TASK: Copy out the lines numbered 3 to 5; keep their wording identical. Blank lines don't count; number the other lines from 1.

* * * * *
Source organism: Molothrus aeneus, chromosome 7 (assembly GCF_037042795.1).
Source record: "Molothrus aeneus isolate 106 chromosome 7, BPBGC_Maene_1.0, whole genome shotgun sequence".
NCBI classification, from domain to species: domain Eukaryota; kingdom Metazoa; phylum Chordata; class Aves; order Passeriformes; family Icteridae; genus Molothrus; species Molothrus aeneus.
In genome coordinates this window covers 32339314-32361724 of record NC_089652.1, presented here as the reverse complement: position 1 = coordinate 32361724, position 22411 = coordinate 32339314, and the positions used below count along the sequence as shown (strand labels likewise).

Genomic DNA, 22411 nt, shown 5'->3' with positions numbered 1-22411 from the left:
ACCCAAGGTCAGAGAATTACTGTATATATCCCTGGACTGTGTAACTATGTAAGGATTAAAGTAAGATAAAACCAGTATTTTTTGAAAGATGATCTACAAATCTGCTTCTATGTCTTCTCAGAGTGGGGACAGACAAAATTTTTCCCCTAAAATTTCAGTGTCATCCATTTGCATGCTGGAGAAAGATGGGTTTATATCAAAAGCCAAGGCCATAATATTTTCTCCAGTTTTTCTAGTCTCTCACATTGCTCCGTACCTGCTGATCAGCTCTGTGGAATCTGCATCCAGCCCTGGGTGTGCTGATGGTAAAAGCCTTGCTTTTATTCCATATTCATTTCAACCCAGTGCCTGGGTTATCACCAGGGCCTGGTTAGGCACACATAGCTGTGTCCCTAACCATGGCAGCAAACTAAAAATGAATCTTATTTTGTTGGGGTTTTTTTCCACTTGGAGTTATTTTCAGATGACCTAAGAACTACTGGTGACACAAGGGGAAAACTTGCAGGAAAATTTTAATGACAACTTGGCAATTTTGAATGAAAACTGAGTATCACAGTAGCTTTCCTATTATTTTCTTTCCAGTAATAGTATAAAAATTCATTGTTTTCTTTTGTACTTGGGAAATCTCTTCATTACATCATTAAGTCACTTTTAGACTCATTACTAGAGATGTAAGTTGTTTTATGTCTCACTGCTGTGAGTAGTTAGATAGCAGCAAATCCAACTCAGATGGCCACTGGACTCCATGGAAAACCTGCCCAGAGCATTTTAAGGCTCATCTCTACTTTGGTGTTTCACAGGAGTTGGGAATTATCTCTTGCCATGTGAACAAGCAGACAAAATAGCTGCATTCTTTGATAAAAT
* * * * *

NCBI classification, from domain to species: domain Eukaryota; kingdom Metazoa; phylum Chordata; class Aves; order Passeriformes; family Icteridae; genus Molothrus; species Molothrus aeneus.
In genome coordinates this window covers 32339314-32361724 of record NC_089652.1, presented here as the reverse complement: position 1 = coordinate 32361724, position 22411 = coordinate 32339314, and the positions used below count along the sequence as shown (strand labels likewise).

Genomic DNA, 22411 nt, shown 5'->3' with positions numbered 1-22411 from the left: